Guest worker programs: A theoretical analysis of welfare of the host and source countries
This article examines the interaction between migration policies of the host and source countries in the context of a model of guest-worker migration. For the host, the objective is to provide low-cost labor for its employers while avoiding illegal immigration. It optimizes over these objectives by setting the time limit of a guest-worker permit. The source country seeks remittance flows and return migration by offering fiscal benefits to returnees. Within this framework, we solve for the Nash equilibrium values of the migration policy instruments and compare them, to the extent possible, with the ones that emerge in a cooperative setting.
Volume (Year): 22 (2013)
Issue (Month): 3 (April)
|Contact details of provider:|| Web page: http://www.tandfonline.com/RJTE20|
|Order Information:||Web: http://www.tandfonline.com/pricing/journal/RJTE20|
Please report citation or reference errors to , or , if you are the registered author of the cited work, log in to your RePEc Author Service profile, click on "citations" and make appropriate adjustments.:
- Catalina Amuedo-Dorantes, 2006. "Remittances and their microeconomic impacts: evidence from Latin America," Proceedings, Federal Reserve Bank of Dallas, pages 187-197.
- Alan de Brauw & Scott Rozelle, 2003. "Household Investment through migration in Rural China," Department of Economics Working Papers 2003-01, Department of Economics, Williams College.
- James F. Hollifield & Pia M. Orrenius & Thomas Osang, 2006. "Migration, trade, and development: an overview," Proceedings, Federal Reserve Bank of Dallas, pages 3-8.
When requesting a correction, please mention this item's handle: RePEc:taf:jitecd:v:22:y:2013:i:3:p:454-475. See general information about how to correct material in RePEc.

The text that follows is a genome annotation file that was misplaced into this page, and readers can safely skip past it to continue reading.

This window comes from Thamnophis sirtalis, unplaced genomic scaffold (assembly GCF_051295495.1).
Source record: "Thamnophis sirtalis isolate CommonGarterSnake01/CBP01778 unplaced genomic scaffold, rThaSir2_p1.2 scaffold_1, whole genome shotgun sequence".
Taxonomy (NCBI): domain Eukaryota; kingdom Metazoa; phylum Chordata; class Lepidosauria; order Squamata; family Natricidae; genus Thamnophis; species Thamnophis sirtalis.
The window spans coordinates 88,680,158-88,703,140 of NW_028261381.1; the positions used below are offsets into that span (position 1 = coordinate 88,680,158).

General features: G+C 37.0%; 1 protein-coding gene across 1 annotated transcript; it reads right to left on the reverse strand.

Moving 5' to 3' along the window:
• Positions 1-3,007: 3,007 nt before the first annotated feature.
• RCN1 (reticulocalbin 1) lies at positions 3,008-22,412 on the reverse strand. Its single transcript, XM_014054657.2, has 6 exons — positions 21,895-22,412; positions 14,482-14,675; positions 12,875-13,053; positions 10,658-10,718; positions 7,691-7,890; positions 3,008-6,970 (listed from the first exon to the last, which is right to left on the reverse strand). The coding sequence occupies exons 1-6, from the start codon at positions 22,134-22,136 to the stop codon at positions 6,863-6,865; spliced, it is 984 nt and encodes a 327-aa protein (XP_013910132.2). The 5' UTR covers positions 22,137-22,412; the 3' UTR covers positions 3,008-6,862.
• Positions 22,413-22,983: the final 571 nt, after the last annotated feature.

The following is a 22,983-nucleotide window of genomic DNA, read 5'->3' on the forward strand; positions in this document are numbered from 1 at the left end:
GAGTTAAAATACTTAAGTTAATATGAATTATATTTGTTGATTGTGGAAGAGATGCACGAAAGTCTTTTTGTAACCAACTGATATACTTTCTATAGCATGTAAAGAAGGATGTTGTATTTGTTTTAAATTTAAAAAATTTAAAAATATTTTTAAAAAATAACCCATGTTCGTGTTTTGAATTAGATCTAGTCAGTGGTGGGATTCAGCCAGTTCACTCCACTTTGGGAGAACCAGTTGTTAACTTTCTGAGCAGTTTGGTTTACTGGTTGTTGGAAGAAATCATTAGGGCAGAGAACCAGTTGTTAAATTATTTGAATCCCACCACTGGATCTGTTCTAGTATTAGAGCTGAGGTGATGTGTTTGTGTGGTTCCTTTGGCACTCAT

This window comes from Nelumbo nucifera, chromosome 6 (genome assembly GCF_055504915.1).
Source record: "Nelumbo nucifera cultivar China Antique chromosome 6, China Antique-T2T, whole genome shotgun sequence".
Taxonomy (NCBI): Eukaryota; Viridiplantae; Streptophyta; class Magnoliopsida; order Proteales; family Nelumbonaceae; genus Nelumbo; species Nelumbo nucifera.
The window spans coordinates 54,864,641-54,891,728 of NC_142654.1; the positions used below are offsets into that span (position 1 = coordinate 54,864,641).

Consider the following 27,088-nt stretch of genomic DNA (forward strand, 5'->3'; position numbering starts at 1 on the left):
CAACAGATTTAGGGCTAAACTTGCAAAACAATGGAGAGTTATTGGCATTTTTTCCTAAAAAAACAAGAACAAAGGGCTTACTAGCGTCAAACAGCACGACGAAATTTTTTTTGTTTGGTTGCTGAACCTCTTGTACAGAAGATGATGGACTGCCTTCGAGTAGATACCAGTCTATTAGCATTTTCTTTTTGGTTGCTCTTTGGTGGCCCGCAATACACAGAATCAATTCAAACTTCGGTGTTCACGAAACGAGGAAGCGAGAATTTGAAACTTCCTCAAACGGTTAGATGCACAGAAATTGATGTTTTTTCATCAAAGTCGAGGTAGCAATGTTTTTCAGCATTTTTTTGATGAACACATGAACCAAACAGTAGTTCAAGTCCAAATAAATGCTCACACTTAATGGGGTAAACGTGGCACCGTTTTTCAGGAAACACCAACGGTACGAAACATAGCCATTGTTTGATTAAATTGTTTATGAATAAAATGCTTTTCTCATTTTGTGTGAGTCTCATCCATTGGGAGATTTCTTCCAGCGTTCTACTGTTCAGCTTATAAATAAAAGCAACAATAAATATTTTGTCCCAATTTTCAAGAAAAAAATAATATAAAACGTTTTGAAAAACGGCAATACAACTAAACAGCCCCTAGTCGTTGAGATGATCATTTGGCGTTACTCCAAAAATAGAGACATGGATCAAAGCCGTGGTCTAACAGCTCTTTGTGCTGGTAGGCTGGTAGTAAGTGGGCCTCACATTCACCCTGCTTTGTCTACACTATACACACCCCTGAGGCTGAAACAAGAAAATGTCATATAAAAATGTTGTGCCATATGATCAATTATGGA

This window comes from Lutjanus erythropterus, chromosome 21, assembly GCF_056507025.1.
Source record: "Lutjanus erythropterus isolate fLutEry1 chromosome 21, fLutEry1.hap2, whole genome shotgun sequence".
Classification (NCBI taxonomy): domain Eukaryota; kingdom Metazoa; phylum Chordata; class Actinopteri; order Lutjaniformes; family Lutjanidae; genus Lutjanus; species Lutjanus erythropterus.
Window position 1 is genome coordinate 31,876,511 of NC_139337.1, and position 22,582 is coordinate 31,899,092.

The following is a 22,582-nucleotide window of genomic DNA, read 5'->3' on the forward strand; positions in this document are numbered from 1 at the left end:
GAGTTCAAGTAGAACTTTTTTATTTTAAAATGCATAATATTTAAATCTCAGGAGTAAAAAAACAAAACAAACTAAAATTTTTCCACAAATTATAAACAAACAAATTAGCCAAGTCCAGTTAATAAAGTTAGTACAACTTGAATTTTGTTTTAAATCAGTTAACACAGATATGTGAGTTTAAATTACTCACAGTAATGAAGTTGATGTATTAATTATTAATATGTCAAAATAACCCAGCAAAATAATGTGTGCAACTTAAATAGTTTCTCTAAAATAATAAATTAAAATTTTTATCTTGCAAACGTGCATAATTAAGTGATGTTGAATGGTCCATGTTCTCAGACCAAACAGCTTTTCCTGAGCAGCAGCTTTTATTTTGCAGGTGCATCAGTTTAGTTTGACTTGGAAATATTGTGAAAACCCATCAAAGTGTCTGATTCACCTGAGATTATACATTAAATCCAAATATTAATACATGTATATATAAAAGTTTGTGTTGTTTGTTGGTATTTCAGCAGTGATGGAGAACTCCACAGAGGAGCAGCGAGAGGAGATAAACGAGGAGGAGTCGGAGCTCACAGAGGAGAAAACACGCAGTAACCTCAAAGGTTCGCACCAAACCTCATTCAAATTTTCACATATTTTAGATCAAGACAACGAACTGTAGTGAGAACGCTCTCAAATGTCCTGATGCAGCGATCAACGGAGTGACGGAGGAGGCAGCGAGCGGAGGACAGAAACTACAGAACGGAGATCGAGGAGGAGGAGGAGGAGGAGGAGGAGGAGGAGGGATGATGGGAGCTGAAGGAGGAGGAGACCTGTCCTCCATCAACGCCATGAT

For technical questions regarding this item, or to correct its authors, title, abstract, bibliographic or download information, contact: (Michael McNulty)
If you have authored this item and are not yet registered with RePEc, we encourage you to do it here. This allows to link your profile to this item. It also allows you to accept potential citations to this item that we are uncertain about.
If references are entirely missing, you can add them using this form.
If the full references list an item that is present in RePEc, but the system did not link to it, you can help with this form.
If you know of missing items citing this one, you can help us creating those links by adding the relevant references in the same way as above, for each refering item. If you are a registered author of this item, you may also want to check the "citations" tab in your profile, as there may be some citations waiting for confirmation.
Please note that corrections may take a couple of weeks to filter through the various RePEc services.